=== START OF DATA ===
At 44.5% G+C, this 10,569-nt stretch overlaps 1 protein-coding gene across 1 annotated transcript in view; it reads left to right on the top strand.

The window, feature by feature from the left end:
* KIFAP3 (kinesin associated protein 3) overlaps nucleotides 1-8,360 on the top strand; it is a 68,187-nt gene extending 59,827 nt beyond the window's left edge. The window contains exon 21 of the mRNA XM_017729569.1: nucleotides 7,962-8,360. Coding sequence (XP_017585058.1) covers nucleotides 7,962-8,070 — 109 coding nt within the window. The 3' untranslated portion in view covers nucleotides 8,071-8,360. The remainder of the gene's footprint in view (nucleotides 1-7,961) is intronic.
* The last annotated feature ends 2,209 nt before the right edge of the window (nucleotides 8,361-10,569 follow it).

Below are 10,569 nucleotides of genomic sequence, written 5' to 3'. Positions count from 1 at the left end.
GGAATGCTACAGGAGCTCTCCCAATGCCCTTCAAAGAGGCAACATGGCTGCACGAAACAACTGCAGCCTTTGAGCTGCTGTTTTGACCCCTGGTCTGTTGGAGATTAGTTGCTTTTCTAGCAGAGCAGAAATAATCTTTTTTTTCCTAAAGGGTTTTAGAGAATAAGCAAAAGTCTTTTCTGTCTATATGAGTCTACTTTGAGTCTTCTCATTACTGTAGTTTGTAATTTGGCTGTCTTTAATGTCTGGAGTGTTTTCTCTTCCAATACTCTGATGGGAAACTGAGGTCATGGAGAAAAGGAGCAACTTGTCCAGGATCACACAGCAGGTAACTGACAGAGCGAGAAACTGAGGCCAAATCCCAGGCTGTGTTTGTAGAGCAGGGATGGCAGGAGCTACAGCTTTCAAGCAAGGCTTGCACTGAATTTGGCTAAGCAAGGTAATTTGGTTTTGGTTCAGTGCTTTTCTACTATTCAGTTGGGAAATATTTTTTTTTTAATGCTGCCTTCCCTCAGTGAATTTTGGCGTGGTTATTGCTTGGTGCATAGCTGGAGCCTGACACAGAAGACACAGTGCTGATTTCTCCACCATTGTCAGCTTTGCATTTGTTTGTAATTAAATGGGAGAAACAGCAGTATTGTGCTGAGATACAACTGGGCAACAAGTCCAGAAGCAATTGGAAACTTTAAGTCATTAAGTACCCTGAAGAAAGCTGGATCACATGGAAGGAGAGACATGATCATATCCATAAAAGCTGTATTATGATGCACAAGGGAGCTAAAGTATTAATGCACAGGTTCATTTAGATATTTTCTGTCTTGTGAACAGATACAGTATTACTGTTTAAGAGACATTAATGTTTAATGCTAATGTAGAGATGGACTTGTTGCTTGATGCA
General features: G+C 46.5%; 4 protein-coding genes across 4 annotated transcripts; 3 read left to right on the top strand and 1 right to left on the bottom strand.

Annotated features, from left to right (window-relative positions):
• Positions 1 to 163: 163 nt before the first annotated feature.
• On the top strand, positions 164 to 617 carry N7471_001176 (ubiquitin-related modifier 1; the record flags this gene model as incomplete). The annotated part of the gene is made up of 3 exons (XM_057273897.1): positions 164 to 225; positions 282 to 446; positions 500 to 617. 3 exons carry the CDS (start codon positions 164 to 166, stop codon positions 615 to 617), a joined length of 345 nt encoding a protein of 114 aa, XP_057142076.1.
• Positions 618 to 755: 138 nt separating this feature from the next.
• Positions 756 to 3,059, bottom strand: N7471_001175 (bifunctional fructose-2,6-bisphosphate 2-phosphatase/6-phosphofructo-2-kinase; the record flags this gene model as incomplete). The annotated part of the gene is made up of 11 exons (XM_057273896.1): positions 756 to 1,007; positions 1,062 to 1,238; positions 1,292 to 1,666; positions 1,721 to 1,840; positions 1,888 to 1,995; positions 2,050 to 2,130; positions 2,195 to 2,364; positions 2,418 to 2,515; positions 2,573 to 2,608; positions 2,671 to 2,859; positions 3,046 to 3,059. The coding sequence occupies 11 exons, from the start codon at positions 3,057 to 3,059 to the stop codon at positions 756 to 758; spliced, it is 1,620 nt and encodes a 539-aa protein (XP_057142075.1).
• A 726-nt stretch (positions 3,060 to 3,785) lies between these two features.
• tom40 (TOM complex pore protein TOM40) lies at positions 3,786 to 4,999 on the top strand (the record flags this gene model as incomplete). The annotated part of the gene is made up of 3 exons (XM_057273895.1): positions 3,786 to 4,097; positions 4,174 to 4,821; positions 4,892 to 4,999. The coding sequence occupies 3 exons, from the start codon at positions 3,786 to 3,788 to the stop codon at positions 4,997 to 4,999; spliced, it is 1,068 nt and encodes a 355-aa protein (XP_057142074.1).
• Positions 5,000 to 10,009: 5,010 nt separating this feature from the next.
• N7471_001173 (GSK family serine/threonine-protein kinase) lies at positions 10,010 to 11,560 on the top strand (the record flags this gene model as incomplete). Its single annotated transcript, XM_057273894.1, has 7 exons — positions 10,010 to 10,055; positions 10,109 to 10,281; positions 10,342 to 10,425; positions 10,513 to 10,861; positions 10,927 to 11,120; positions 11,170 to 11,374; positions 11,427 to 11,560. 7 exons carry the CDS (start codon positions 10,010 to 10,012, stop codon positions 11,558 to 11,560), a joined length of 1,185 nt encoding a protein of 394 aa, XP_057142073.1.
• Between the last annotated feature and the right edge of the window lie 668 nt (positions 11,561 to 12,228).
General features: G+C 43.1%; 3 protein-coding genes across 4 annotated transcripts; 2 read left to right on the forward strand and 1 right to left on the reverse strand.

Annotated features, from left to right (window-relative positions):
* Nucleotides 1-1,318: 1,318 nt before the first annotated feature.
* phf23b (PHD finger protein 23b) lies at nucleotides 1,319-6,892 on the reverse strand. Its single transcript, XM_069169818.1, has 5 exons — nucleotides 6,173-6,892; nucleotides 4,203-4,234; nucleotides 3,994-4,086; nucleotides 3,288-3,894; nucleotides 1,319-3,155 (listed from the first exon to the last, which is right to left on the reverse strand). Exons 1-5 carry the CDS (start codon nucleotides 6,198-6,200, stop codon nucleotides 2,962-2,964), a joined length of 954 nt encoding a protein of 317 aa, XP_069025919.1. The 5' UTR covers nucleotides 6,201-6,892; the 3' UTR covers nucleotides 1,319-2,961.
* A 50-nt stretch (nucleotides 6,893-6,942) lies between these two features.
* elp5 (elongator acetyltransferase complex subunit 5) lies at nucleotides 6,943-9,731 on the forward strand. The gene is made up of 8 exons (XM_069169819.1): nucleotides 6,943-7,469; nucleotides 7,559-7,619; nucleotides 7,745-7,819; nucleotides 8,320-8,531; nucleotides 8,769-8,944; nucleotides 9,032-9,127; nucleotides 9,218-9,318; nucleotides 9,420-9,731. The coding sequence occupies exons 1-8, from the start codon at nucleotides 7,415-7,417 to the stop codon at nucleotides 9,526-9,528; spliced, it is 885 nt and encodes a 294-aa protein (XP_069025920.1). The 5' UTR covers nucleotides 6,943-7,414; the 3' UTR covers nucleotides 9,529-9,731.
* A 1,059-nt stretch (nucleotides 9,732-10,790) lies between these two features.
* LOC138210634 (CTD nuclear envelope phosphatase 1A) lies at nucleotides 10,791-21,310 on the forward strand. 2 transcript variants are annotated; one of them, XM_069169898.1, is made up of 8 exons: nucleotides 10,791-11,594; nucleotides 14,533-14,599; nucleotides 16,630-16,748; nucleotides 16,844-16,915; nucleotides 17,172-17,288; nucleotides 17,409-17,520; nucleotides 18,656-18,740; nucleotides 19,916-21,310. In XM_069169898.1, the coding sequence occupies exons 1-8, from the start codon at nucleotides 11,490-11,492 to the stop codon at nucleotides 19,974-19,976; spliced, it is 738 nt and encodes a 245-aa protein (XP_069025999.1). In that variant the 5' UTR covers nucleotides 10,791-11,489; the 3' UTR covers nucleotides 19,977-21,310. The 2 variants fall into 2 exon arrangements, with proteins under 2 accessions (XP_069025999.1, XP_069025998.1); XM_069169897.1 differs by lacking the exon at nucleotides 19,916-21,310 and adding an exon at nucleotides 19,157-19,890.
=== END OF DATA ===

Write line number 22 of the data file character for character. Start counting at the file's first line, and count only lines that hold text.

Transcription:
* A 50-nt stretch (nucleotides 6,893-6,942) lies between these two features.